The king gave Paul permission to speak, and Paul raised his hand in salutation to Agrippa (Acts 26:1). The Greek expression is different here. In both Acts 13:16 and in 21:40 the gesture was intended to invite silence, but here Paul meant to express respect to the king’s office. He began by admitting it was his (Paul’s) honor to discuss his case before Agrippa, whom, Paul claimed, was well aware of the traditions of the Jews, as well as those matters in which they vigorously debated among themselves (Acts 26:2-3). Thus, with the matter of his being accused of treason against Caesar taken out of the way by Festus (Acts 25:25, cp. 25:18-19), Paul framed his charges around that of Jewish tradition and theology.
Far from being raised as a renegade Jew, Paul was brought up at Jerusalem and, according to the strictest sect of Judaism, he lived a Pharisee. It was according to the very theological issue that the Pharisees embrace that Paul stood before Agrippa accused by the elders at Jerusalem. Imagine, for the very hope and promise God made to the fathers of the nation, for which all the twelve tribes served God throughout their history Paul stood accused before the king opposed by the Jewish leaders themselves (Acts 26:4-7)! Why should it be a controversy that God raises dead people (Acts 26:8)?
It wouldn’t be appropriate for Paul to accuse the leaders of his nation of fanatical wrong doing before the king. Not only wouldn’t it have been appropriate, because they were absent and couldn’t answer Paul’s charges, but it wouldn’t be appropriate, because the Scriptures command us not to revile the rulers of the nation (Exodus 22:28; cp. Ecclesiastes 10:20 and Acts 23:5). Agrippa would know this Scripture and would resent Paul doing so, if Paul chose to make this point. Agrippa would resent such activity not only for the Scriptures sake, but because he also was a ruler of the people and would tend to take their part. Rather, therefore, Paul began to testify of his own fanaticism against the Way in the service of the leaders of the Jews (cp. Acts 26:12)!
Luke means for us to see the fanatical fury of the Jewish leaders toward the Way, and the argument upon which they stood in defending their decision to do so, in Paul’s own fanaticism against the Way. Paul’s own confession of wrongdoing is itself an accusation against the Jewish leaders. When Paul confesses that he persecuted Messianic believers, we are expected to see the hearts of Paul’s accusers in Paul’s own heart as a persecutor. As Paul was, so were they at this point in time. Jesus of Nazareth was Paul’s Rock of offense (cp. Acts 26:9). How could he who is cursed of God (Deuteronomy 21:23) be the Messiah? Jesus was hung on a tree and was, therefore, cursed of God, and all those who would follow such a man make themselves the enemies of God, because they profess the righteousness of one whom God cursed and in effect make God unrighteous.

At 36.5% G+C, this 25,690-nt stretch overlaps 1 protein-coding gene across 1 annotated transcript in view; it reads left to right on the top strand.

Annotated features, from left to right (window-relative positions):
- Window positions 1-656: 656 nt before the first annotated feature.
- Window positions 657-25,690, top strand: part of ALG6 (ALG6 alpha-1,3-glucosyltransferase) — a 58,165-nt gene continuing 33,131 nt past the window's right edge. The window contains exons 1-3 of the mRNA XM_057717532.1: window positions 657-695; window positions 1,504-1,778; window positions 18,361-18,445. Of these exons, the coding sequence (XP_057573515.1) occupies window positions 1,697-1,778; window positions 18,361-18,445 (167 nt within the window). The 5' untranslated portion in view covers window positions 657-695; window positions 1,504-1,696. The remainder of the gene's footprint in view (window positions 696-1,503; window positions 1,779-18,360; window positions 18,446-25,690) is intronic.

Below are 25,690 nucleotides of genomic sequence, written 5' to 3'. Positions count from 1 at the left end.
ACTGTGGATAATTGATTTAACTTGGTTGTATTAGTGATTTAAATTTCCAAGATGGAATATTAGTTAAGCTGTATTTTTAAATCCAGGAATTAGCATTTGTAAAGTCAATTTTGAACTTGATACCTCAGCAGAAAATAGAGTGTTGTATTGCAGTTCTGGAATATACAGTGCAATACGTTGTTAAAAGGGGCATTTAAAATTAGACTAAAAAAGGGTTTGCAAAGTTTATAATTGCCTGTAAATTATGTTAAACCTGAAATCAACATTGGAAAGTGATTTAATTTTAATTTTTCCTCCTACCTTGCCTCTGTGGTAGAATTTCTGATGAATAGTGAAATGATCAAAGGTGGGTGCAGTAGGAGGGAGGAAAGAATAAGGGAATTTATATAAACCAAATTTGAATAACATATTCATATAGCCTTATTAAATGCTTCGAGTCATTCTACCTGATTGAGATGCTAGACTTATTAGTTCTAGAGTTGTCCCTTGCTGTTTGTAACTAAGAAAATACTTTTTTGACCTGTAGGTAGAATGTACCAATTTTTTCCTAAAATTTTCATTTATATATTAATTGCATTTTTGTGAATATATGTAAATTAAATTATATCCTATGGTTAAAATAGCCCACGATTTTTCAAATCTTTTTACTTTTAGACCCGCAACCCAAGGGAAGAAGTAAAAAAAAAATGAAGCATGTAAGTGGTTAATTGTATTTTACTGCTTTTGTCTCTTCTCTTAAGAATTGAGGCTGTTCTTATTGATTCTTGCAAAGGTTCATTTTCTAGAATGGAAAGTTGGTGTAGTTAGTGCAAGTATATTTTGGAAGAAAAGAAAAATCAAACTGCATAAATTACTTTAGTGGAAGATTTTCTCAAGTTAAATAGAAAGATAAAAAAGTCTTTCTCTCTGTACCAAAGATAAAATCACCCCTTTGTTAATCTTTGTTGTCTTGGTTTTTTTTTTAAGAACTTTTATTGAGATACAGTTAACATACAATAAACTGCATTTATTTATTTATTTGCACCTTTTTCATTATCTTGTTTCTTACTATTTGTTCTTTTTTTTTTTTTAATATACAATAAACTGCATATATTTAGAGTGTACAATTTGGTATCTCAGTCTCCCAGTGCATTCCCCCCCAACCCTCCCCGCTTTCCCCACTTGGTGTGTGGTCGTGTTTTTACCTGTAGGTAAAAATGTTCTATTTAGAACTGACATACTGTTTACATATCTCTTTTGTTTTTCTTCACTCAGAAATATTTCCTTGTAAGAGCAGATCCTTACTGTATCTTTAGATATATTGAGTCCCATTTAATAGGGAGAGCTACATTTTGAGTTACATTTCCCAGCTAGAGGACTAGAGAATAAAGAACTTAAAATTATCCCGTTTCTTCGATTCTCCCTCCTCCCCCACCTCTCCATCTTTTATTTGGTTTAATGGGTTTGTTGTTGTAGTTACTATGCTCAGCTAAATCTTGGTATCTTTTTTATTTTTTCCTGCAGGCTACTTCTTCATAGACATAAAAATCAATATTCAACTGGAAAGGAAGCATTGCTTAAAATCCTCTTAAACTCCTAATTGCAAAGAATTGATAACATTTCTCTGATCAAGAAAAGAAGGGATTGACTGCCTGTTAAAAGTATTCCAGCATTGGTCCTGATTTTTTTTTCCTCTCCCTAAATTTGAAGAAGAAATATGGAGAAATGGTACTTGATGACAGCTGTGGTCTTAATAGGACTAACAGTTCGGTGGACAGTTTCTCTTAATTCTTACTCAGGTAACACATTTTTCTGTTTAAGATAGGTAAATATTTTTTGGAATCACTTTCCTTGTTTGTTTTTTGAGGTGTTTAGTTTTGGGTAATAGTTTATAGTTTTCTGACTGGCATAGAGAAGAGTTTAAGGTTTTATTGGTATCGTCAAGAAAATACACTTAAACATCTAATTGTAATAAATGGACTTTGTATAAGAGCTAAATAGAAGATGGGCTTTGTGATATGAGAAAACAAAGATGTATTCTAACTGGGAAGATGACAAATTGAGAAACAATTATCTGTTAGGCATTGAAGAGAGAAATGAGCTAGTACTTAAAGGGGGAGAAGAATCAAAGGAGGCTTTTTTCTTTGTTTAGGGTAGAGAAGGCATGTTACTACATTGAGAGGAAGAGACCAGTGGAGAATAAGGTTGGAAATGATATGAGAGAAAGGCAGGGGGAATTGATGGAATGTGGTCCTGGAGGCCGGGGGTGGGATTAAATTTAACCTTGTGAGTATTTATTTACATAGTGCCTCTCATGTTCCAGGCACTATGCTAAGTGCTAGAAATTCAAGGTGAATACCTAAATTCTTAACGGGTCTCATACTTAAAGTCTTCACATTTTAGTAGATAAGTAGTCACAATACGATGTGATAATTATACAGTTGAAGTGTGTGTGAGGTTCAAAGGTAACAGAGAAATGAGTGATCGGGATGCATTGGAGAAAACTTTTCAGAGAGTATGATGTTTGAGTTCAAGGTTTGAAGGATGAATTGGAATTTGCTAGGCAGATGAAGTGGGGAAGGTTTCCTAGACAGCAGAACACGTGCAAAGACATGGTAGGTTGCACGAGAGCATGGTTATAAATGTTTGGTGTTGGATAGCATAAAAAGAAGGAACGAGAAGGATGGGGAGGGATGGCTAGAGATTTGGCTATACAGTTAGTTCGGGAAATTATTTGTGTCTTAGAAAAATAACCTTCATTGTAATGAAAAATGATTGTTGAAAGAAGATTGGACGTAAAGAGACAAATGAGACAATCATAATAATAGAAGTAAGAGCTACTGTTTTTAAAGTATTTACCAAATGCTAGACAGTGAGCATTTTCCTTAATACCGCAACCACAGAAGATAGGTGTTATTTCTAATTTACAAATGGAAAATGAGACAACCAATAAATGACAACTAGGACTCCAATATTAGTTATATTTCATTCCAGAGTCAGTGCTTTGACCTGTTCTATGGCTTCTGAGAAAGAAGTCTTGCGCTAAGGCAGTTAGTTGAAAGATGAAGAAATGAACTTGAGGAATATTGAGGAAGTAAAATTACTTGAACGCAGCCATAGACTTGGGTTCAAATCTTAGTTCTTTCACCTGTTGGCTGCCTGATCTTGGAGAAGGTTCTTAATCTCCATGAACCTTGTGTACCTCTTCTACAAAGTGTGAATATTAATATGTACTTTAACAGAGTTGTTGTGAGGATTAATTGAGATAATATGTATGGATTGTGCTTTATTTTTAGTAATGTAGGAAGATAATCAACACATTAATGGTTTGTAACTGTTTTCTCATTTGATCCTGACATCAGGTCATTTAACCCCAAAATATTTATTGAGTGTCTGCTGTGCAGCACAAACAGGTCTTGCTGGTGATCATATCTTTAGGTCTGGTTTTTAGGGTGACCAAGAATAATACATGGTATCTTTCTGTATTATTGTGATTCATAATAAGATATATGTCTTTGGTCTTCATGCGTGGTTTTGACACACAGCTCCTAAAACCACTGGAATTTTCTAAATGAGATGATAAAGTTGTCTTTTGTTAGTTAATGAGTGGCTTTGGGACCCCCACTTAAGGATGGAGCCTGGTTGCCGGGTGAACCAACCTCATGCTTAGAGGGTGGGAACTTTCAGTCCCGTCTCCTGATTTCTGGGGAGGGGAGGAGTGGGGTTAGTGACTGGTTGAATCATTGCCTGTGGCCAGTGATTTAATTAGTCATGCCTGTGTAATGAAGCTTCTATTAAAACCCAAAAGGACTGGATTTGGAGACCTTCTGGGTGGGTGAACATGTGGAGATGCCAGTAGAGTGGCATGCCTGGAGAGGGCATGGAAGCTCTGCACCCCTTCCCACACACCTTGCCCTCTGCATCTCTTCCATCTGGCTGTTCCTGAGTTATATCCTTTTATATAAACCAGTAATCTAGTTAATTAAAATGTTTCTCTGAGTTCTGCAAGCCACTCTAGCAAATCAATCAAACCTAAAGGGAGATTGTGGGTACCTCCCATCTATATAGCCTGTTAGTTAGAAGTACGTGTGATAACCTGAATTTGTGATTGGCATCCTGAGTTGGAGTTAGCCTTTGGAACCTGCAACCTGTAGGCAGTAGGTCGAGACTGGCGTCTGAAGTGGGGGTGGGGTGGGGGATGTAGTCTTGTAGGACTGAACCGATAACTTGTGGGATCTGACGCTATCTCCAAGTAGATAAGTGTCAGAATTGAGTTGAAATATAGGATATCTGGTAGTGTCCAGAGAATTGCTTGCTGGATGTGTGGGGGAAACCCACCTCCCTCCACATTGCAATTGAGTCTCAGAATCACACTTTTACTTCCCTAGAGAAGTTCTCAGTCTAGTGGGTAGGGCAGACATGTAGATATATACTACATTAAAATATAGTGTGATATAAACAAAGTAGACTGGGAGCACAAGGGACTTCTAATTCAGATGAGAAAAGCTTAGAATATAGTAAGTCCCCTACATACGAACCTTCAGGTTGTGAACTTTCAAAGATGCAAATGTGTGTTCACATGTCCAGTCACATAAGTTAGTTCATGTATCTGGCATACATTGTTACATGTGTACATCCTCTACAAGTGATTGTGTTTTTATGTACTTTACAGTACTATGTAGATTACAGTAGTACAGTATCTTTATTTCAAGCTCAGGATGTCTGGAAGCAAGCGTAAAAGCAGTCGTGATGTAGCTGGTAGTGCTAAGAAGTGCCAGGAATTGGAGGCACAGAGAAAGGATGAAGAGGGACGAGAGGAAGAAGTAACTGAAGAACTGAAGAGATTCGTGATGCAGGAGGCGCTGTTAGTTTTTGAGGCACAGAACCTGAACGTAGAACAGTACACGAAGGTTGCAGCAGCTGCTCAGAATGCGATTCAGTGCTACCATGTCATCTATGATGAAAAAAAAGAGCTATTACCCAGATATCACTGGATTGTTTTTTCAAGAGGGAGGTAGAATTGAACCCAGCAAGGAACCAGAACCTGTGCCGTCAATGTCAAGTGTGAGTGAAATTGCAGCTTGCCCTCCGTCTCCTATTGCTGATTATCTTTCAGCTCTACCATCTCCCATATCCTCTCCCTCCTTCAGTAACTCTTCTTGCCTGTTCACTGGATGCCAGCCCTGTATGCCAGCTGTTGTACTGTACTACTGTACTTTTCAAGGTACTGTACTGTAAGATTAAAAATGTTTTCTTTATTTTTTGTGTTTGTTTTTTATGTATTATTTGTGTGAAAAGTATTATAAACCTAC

This was behind Paul’s activity, and Luke means for us to see that Paul, in presenting himself this way, defines the hearts of those who accuse him before the king. All Messianics, including Paul at this time whether at Jerusalem or in the Diaspora, must recant, repent, abandon the Way or die (Acts 26:10-11). Orthodox behavior is not an issue; the followers of a cursed man are apostates, the enemies of God. This is fanaticism—whether it was done by Paul in the service of the leaders of the Jews or to Paul by those same leaders who have made themselves his accusers.
What changed Paul? He met Jesus in a heavenly vision (Acts 26:12-15). As long as theology was a theory, the point was arguable, but once that theology was given life in the resurrected Jesus—a Theophany—Paul was undone. He had to admit that the Cursed One was Lord! Jesus was the Elect One—the Messiah of God. The Light above all other lights had broken through Paul’s fanaticism.
What does all this mean? I believe Luke means to show us that Paul, like Jesus, was to give light to the blind (Acts 26:18; cp. Luke 4:18; 7:21-22). Paul was to bring light and to be light (Acts 13:47). Jesus’ resurrection (Acts 26:23) is seen in Paul’s own life. Saul (the old Paul) died on the Damascus road, and it is just as difficult to explain the new Paul apart from resurrection as it is to explain the empty tomb in Jerusalem apart from resurrection. Jesus sent Paul to witness concerning what he had seen just outside Damascus, which is intended to enlighten both the Jews and the gentiles (Acts 26:16-18). So, Paul now testified before Agrippa of his obedience (Acts 26:19) to the vision, as he preached forgiveness to both Jew and gentile, transferring the believer from the kingdom of darkness (the world) to the Kingdom of Light (God).
 See F.F. Bruce, The Book of Acts, page 488.